The industry sparked a debate that raged for years, leaving the public guessing which form of asbestos, if not all of them, was deadly.
Wagner’s article reported that all varieties of asbestos caused mesothelioma, a finding he confirmed with animal studies. From that point, additional research by other scientists began to mount supporting that chrysotile was in fact linked to mesothelioma.
All the evidence suggested there was no safe way to mine or transport asbestos, and no safe way to manufacture or use asbestos products. Yet 30 years after his article was published, Wagner seemed to have changed his mind.
In 1990, Wagner testified contrary to his original findings in a court case involving the U.S. conglomerate Raymark, formerly Raybestos-Manhattan.
Under oath he endorsed the industry position that even heavy exposure to chrysotile does not cause mesothelioma. He also testified 20 percent of mesotheliomas are not caused by asbestos and the cancer is always dose related.
During cross-examination, Wagner admitted that he was being paid by asbestos attorney R. Bruce Shaw to provide reviews of current literature on the topic to the industry.
The following year, while serving on the Health Effects Institute-Asbestos Research Literature Review Panel with 17 other leading figures in the field, Wagner was the only dissenting voice in the panel’s findings that all types of asbestos — including chrysotile — caused mesothelioma.
He even appended the final report, arguing there was a background rate of mesotheliomas unrelated to asbestos exposure. He emphasized instead the role passive smoking and radon played in triggering the cancer.
Wagner’s name came up again in 2000 in another case involving Owens-Illinois, a glass and packaging company that used large quantities of amosite and chrysotile in its manufacturing, and Turner & Newall, another former asbestos giant based in the U.K.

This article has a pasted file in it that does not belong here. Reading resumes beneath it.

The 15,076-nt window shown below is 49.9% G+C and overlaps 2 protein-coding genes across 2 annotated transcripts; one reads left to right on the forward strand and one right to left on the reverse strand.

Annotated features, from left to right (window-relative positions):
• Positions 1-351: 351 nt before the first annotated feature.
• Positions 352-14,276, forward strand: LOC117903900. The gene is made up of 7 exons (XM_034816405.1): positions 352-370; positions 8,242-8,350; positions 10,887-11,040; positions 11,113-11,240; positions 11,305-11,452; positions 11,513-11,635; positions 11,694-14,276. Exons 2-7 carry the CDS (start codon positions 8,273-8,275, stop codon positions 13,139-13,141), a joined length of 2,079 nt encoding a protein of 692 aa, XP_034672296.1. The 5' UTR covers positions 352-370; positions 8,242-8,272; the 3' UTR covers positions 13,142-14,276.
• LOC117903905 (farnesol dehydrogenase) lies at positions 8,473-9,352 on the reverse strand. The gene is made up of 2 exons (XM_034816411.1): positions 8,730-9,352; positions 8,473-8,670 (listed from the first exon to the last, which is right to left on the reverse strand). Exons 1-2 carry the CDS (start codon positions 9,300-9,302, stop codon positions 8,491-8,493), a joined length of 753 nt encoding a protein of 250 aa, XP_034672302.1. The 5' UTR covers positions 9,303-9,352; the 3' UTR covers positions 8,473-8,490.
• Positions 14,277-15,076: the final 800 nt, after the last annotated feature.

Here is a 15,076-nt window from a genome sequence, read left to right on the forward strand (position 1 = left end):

Documents came forth revealing that Owens-Illinois made recurring payments to Wagner for the past 15 years. His total estimated earnings exceeded $300,000.
Wagner and Owens-Illinois denied an association, and Wagner even denied the claim while under oath.
His opposing voice on such a respected panel provided continued fuel to the public debate over whether chrysotile was deadly or not.
What’s more, Wagner’s change in position came when evidence was mounting on all fronts that all forms of asbestos were related to mesothelioma.
So long as there was a counter-discourse about the toxicity of chrysotile, the industry could argue that the banning of asbestos was not justified.”
– Jock McCullough, Historian
With his notoriety and expertise, Wagner sat in a key position to dictate said “truths” about asbestos and impact public opinion.
As a result, the asbestos industry gained numerous years of additional production in the industrial world and caused an untold number of human exposures to the deadly fiber.
McCullough reported the irony he encountered when he met with Wagner for an interview. Wagner complained that beginning in the mid-1950s, the industry set out to frustrate scientific discovery and gave only minimal cooperation to researchers like himself.
He said that sometime in the 1970s, the whole scientific endeavor was “hijacked” by lawyers and the press and he regrets that he ever worked on asbestos disease.
Beth Swantek has been writing professionally for 30 years. She is a former news reporter and anchor for a CBS affiliate in Michigan and often reported breaking medical and political news. Currently, she teaches media writing and video production at Lawrence Technological University in the Detroit area, as well as working as a freelance writer and producer.